By Anthony Cavagna | Acting Head of Campus
Following from and connecting to Preshil’s fantastic Philosophy Conference, on Sunday 31 July, at the State Library with the theme of “The Art of Happiness in the Age of Consumption”, we staged our first Primary School foray into our own related question, “Can things make you happy?” Our first reactions to this question were a resounding, “Yes!”, but as we delved deeper and engaged with connected concepts and ideas, we found that this question was indeed controversial and very contestable!
The 3s, 4s and 5s (Kindergarten to Prep) entered the shared imaginary space of “The Lorax” by Dr Seuss, to explore the philosophical questions posed around “stuff” and “happiness”. The older children worked in multi-aged groupings in a variety of workshops to philosophically explore the concepts of “happiness” and “materialism”, in their own ways and with their own words.
The range of stimuli materials was carefully chosen to spark discussion and thinking. A representation of a dystopic future was examined from the movie “Wall-E”, along with a concept game helping to define “happiness”. These were just two of the six activities that helped to challenge our initial reactions and first thoughts in response to our “big question”.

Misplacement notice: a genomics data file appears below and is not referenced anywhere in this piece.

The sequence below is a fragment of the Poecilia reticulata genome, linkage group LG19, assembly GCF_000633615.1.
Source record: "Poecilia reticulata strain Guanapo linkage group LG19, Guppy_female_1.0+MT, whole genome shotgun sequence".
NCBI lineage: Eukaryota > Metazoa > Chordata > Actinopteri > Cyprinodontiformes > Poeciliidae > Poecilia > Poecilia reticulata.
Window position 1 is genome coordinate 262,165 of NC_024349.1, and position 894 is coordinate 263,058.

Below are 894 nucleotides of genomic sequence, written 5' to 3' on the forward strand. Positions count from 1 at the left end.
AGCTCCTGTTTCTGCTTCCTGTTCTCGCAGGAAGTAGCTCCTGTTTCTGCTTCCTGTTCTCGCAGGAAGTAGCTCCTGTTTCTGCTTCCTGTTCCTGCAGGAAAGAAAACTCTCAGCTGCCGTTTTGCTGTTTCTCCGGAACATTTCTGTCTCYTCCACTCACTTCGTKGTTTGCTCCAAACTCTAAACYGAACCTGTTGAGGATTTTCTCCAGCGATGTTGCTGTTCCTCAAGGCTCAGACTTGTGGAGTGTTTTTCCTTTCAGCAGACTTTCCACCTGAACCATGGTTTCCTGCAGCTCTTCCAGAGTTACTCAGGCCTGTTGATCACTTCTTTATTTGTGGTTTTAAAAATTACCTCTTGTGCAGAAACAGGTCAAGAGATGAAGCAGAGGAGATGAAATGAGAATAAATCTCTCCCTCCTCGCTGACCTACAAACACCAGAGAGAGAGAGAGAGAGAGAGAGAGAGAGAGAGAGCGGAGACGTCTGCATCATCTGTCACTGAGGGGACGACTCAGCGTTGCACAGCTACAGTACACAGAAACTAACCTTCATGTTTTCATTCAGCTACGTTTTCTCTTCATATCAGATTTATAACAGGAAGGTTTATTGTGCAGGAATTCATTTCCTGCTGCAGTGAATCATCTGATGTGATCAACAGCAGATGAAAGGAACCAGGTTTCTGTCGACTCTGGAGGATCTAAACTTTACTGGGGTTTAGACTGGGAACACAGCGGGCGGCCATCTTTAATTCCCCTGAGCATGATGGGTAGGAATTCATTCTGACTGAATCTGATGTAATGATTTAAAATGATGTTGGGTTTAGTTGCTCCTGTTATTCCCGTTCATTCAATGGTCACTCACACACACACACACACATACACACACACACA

By the time we arrived at our final workshop, we were feeling a little “brain-tired” having discussed the importance of: having freedom to choose and how this freedom is connected to happiness; things can make us feel happy and the value we place on special things is part of being human; that different things can make people happy – and that’s okay; and that doing things for other people can make us feel happy.
These were just some of the moments in our collaborative discussions that emerged as the children shared their thinking and tested their ideas, and questions such as “How do we decide what makes us happy?” and “How can we have a good future?” have provided forage for further inquiry and exploration both during future Philosophy lessons and within our classroom curriculum.
I hope the experience has spilt over to some robust and thoughtful discussions at home. Following the day, it was noted by our staff how important such opportunities are in helping to shape our students into thoughtful and considerate members of our community, who have the confidence to question their own, their peers and “common sense” ideas in respectful and constructive ways. These have always been intrinsically part of our educative aims at Preshil and it was wonderful to see and hear these in the shared discussion throughout the carnival.
You might like to read this article about philosophy for children on the conversation.com “Teaching philosophy for just one hour a week can improve children’s progress in writing, maths and reading”.